lines, and he is now a member of the publicity and industrial bureau of the Chamber of
Commerce. He is also a member of the Commercial Club, and his identification with
those organizations indicate his deep interest in the welfare of the community, in its sub-
stantial upbuilding and in its adherence to high standards of civic virtue. Along the line
of his trade he has become connected with the International Typographical Union and with
the United Typothetae of America. He also belongs to the Seattle Press Club, the Seattle
Ad Club, the Seattle Automobile Club and the Seattle Yacht Club, associations which indi-
cate much of the nature of his interests and recreation and are the expression of his
social spirit.


John Stewart Brace, a representative business man and influential citizen of Seattle,
has won a substantial measure of success as a member of the firm known as the Brace
& Hergert Mill Company. His birth occurred in Canada on the 19th of August, 1861, and
he comes of English descent. His ancestors participated in the Revolutionary war, his
great-great-grandfather, William Brace, who was living in Vermont at the time of the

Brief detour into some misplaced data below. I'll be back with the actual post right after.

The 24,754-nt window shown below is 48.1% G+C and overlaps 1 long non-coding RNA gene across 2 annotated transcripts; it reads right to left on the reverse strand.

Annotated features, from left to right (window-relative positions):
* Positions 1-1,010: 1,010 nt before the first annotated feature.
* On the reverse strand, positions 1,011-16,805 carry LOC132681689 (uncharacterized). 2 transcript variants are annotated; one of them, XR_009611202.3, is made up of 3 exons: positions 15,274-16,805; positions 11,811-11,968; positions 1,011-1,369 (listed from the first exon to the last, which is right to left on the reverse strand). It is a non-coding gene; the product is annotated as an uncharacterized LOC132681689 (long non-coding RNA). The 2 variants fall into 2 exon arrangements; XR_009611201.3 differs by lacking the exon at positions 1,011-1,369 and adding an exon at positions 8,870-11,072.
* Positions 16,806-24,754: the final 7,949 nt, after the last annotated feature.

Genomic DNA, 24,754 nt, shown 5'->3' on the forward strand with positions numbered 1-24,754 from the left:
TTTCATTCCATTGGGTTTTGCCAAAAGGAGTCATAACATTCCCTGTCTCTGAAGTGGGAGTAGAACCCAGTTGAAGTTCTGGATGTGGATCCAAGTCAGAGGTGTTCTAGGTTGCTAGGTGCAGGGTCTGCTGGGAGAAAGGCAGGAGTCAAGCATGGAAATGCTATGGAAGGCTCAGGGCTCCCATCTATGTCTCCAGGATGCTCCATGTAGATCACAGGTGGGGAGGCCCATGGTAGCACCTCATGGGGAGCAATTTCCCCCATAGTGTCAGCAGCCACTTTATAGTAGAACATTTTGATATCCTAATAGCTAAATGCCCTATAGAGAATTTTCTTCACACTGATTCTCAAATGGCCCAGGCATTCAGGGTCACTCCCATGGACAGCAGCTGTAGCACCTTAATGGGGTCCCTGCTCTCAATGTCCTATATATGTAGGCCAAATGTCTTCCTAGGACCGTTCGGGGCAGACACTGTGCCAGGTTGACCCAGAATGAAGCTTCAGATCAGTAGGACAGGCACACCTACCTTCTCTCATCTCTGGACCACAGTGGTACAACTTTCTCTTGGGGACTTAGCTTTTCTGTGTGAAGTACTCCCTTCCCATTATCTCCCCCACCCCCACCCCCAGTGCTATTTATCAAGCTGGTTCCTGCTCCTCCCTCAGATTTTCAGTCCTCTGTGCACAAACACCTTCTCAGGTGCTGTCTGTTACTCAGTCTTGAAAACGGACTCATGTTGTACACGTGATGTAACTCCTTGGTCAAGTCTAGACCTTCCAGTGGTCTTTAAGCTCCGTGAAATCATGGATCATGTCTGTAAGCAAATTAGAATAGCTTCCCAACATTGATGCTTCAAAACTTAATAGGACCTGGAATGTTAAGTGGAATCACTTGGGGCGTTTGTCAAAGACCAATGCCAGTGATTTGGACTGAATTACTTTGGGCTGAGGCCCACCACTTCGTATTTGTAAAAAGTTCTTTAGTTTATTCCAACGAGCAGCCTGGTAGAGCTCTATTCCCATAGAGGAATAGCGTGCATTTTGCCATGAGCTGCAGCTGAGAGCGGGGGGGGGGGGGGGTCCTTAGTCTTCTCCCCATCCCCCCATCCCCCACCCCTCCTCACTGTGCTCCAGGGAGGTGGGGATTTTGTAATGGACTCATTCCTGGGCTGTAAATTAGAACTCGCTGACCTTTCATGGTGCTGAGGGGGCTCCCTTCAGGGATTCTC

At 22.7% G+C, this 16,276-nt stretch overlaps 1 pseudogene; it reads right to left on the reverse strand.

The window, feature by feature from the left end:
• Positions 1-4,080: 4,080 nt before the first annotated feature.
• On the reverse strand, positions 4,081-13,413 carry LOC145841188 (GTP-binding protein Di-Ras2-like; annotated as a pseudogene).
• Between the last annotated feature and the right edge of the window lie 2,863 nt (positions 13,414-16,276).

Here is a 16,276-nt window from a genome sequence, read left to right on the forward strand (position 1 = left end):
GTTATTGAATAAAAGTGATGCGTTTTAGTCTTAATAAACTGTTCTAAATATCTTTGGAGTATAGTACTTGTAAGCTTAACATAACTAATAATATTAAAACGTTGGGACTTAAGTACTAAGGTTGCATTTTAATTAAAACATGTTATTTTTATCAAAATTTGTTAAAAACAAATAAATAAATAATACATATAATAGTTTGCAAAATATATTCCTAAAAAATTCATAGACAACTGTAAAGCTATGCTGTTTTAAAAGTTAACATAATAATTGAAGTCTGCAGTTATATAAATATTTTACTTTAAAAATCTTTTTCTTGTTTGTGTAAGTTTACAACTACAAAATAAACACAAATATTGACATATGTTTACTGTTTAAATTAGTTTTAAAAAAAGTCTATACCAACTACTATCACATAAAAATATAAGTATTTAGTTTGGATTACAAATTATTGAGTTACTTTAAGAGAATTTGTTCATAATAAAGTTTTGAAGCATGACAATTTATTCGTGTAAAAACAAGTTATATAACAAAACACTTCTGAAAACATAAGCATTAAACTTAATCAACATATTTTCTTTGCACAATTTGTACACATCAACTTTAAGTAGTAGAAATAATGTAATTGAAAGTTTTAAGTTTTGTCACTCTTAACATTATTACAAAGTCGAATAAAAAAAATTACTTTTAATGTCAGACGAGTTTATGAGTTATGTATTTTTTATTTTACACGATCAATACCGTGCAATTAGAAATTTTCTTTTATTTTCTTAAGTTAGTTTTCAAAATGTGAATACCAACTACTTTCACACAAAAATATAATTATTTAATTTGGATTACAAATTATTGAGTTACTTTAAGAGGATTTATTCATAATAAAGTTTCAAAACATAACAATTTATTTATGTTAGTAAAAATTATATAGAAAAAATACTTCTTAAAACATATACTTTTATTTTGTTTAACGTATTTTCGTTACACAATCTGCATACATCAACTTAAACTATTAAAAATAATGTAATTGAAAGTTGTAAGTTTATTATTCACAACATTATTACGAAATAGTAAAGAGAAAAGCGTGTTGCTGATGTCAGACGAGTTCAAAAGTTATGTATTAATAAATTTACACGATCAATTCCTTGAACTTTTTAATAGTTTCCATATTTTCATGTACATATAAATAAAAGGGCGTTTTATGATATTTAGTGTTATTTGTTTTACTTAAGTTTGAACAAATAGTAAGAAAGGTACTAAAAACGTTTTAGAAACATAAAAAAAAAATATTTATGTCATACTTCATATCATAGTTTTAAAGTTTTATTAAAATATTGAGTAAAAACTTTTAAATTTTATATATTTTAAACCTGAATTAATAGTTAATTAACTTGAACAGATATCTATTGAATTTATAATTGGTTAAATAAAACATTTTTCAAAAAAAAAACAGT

beginning of the struggle for independence, serving as lieutenant throughout the conflict.
His son. Bannister Brace, was born in 1764 and removed to Auburn, New York, where
Harvey Brace, the grandfather of our subject, was born. In the year 1829 Harvey Brace
removed to Toronto, Canada, where he became a manufacturer of edged tools. Thence he
made his way to Goderich, Canada, and there continued in the same line of business. It
was there also that he wedded a Miss Fischer, a lady of German ancestry. Late in life
Harvey Brace went to the home of his son, Lewis John Brace, in Spokane, Washington,
where he passed away at the age of eighty-one years, respected and honored liy all.

Lewis John Brace, the father of John S. Brace, was born in Goderich, Canada, in
1836, and there wedded Miss Mary Gibson, a native of Ireland, who had resided in Canada
from the age of five. Lewis J. Brace engaged in the lumber business and in contracting,
constructing public buildings, bridges and roads. He was queen's magistrate in the town
of Wingham for many years. When he removed to Spokane he became largely interested